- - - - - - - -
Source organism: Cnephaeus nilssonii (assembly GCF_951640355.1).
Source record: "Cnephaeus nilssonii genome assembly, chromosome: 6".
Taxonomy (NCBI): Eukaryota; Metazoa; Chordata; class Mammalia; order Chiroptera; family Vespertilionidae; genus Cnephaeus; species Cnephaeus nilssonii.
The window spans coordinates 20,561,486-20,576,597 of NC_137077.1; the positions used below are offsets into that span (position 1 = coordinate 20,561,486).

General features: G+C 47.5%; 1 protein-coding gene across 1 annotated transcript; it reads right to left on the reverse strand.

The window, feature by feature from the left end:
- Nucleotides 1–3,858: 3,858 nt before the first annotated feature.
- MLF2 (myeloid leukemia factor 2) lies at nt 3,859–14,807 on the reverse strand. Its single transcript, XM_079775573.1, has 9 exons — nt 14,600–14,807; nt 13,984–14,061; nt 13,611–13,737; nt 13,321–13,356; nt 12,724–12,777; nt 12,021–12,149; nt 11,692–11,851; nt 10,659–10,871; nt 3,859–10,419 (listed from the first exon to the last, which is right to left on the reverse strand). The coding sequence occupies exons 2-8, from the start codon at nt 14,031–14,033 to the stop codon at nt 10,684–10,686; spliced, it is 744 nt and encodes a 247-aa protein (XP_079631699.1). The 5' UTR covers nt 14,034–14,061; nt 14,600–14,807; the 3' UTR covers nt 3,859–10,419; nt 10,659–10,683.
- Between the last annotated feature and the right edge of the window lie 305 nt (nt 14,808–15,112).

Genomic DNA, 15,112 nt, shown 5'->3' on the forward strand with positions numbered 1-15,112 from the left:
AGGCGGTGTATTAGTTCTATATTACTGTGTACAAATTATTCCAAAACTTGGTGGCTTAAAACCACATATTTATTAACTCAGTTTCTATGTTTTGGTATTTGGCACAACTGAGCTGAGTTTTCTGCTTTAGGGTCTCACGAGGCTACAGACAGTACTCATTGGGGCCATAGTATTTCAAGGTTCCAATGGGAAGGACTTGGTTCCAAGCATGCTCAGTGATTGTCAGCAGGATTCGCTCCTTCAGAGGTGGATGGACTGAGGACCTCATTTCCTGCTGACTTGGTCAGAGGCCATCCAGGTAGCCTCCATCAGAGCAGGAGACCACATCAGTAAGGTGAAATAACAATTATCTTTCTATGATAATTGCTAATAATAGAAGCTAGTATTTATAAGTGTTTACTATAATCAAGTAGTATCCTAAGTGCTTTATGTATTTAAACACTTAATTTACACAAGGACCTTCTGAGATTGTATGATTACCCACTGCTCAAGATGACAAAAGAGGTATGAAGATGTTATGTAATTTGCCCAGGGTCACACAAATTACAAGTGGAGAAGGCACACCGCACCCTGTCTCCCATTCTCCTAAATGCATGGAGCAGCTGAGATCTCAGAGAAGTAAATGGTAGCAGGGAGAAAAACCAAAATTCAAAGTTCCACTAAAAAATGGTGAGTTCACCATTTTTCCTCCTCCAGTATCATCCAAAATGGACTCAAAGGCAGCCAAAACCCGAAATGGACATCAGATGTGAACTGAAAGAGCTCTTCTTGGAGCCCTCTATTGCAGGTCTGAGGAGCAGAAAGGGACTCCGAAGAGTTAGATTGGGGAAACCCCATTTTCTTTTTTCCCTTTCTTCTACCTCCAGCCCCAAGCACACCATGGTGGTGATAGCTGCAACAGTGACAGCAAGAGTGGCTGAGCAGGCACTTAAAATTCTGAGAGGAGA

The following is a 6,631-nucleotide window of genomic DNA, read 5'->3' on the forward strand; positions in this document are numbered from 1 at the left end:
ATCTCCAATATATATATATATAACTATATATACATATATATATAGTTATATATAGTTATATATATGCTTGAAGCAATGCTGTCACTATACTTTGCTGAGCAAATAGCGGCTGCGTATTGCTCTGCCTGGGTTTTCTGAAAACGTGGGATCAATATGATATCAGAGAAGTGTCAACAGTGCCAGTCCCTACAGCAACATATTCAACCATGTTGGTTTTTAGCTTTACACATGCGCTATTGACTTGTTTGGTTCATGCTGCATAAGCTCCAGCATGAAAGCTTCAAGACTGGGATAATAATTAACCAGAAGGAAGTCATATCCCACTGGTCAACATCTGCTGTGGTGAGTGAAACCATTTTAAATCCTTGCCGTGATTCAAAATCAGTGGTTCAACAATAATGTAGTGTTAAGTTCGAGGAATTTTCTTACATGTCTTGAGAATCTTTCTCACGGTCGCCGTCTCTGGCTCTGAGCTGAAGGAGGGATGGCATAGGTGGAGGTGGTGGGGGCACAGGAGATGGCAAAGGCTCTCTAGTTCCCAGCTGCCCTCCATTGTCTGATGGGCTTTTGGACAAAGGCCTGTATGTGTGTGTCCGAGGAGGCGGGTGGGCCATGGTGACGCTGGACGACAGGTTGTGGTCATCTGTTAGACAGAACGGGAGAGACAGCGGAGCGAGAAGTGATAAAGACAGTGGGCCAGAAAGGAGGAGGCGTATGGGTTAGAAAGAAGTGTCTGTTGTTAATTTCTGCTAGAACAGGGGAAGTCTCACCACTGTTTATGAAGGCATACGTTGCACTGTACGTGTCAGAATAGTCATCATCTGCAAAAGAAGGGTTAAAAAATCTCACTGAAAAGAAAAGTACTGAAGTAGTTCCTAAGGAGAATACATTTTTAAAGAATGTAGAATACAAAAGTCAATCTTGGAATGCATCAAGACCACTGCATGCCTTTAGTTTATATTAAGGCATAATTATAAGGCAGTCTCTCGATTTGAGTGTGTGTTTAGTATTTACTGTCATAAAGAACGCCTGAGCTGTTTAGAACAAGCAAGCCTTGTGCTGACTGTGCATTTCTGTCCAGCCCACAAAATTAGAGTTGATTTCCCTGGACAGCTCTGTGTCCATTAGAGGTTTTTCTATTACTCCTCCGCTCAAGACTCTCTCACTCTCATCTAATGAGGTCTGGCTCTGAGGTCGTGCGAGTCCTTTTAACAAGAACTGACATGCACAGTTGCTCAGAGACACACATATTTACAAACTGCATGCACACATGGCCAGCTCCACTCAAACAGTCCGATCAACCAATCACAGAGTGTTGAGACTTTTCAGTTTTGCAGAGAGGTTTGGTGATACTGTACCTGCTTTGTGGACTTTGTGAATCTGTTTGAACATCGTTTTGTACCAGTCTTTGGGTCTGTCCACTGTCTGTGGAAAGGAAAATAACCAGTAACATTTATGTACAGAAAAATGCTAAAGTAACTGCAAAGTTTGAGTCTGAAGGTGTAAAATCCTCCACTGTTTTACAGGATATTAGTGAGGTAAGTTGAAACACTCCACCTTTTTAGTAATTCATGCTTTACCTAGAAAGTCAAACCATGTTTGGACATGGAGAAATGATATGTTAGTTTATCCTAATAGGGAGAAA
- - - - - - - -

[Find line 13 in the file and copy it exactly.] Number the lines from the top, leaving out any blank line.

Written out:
ATCTCCAATATATATATATATAACTATATATACATATATATATAGTTATATATAGTTATATATATGCTTGAAGCAATGCTGTCACTATACTTTGCTGAGCAAATAGCGGCTGCGTATTGCTCTGCCTGGGTTTTCTGAAAACGTGGGATCAATATGATATCAGAGAAGTGTCAACAGTGCCAGTCCCTACAGCAACATATTCAACCATGTTGGTTTTTAGCTTTACACATGCGCTATTGACTTGTTTGGTTCATGCTGCATAAGCTCCAGCATGAAAGCTTCAAGACTGGGATAATAATTAACCAGAAGGAAGTCATATCCCACTGGTCAACATCTGCTGTGGTGAGTGAAACCATTTTAAATCCTTGCCGTGATTCAAAATCAGTGGTTCAACAATAATGTAGTGTTAAGTTCGAGGAATTTTCTTACATGTCTTGAGAATCTTTCTCACGGTCGCCGTCTCTGGCTCTGAGCTGAAGGAGGGATGGCATAGGTGGAGGTGGTGGGGGCACAGGAGATGGCAAAGGCTCTCTAGTTCCCAGCTGCCCTCCATTGTCTGATGGGCTTTTGGACAAAGGCCTGTATGTGTGTGTCCGAGGAGGCGGGTGGGCCATGGTGACGCTGGACGACAGGTTGTGGTCATCTGTTAGACAGAACGGGAGAGACAGCGGAGCGAGAAGTGATAAAGACAGTGGGCCAGAAAGGAGGAGGCGTATGGGTTAGAAAGAAGTGTCTGTTGTTAATTTCTGCTAGAACAGGGGAAGTCTCACCACTGTTTATGAAGGCATACGTTGCACTGTACGTGTCAGAATAGTCATCATCTGCAAAAGAAGGGTTAAAAAATCTCACTGAAAAGAAAAGTACTGAAGTAGTTCCTAAGGAGAATACATTTTTAAAGAATGTAGAATACAAAAGTCAATCTTGGAATGCATCAAGACCACTGCATGCCTTTAGTTTATATTAAGGCATAATTATAAGGCAGTCTCTCGATTTGAGTGTGTGTTTAGTATTTACTGTCATAAAGAACGCCTGAGCTGTTTAGAACAAGCAAGCCTTGTGCTGACTGTGCATTTCTGTCCAGCCCACAAAATTAGAGTTGATTTCCCTGGACAGCTCTGTGTCCATTAGAGGTTTTTCTATTACTCCTCCGCTCAAGACTCTCTCACTCTCATCTAATGAGGTCTGGCTCTGAGGTCGTGCGAGTCCTTTTAACAAGAACTGACATGCACAGTTGCTCAGAGACACACATATTTACAAACTGCATGCACACATGGCCAGCTCCACTCAAACAGTCCGATCAACCAATCACAGAGTGTTGAGACTTTTCAGTTTTGCAGAGAGGTTTGGTGATACTGTACCTGCTTTGTGGACTTTGTGAATCTGTTTGAACATCGTTTTGTACCAGTCTTTGGGTCTGTCCACTGTCTGTGGAAAGGAAAATAACCAGTAACATTTATGTACAGAAAAATGCTAAAGTAACTGCAAAGTTTGAGTCTGAAGGTGTAAAATCCTCCACTGTTTTACAGGATATTAGTGAGGTAAGTTGAAACACTCCACCTTTTTAGTAATTCATGCTTTACCTAGAAAGTCAAACCATGTTTGGACATGGAGAAATGATATGTTAGTTTATCCTAATAGGGAGAAA